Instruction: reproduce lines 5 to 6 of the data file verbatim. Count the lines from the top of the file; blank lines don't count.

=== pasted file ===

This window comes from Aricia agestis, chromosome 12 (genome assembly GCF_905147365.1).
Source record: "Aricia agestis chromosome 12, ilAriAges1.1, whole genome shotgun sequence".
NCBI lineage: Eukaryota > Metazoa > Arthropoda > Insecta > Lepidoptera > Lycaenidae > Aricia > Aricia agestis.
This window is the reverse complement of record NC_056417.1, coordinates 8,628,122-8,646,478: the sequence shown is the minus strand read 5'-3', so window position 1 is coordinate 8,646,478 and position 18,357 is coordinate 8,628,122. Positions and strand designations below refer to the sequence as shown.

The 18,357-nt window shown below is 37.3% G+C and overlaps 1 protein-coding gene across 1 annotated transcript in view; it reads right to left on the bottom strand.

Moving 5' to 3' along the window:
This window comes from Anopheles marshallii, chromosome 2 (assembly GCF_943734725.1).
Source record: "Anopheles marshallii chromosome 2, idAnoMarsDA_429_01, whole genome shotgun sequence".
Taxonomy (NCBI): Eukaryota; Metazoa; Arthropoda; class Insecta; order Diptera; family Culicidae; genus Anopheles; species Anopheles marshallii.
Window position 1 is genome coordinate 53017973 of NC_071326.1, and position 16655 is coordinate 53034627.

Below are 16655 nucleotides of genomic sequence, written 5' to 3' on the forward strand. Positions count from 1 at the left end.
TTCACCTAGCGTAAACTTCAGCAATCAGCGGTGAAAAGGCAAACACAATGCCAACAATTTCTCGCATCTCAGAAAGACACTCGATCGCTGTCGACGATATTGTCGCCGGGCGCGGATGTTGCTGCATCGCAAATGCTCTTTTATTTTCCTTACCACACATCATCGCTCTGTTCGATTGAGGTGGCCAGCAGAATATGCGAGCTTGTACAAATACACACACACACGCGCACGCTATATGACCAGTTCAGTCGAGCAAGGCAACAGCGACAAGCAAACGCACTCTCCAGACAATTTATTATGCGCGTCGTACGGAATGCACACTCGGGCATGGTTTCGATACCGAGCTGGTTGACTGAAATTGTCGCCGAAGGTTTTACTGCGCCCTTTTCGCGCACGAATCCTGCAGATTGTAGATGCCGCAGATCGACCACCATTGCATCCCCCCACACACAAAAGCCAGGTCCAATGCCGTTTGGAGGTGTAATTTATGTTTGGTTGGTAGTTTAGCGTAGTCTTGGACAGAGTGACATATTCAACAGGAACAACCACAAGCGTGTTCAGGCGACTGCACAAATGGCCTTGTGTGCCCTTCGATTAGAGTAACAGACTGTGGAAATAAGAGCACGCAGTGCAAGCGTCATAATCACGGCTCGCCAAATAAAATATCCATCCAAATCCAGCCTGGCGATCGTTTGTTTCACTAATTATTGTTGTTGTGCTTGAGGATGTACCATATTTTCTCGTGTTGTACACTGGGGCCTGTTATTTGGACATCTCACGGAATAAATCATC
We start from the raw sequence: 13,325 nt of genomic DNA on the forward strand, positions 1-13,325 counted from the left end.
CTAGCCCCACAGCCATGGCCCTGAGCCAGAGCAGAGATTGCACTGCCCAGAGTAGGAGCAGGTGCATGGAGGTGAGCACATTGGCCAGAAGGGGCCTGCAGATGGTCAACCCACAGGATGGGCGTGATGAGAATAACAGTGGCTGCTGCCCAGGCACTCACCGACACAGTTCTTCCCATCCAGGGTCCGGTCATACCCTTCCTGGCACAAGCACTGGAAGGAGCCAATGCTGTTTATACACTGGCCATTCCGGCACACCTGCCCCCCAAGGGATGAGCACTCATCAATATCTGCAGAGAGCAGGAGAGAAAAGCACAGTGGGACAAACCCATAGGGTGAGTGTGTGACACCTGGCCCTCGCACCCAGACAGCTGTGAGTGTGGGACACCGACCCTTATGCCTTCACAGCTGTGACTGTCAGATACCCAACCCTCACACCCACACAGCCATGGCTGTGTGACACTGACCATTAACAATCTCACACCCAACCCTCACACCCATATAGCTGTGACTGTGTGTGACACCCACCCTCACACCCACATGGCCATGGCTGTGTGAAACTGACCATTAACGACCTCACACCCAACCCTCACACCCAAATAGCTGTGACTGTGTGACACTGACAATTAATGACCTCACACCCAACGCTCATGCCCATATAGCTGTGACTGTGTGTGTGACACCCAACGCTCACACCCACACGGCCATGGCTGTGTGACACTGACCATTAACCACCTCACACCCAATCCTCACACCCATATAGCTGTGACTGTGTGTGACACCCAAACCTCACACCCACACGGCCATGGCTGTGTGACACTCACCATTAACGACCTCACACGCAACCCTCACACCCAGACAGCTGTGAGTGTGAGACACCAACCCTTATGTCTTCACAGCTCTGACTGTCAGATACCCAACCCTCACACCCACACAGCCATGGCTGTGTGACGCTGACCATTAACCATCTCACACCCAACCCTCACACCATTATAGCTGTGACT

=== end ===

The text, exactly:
The 18,357-nt window shown below is 37.3% G+C and overlaps 1 protein-coding gene across 1 annotated transcript in view; it reads right to left on the bottom strand.

Moving 5' to 3' along the window: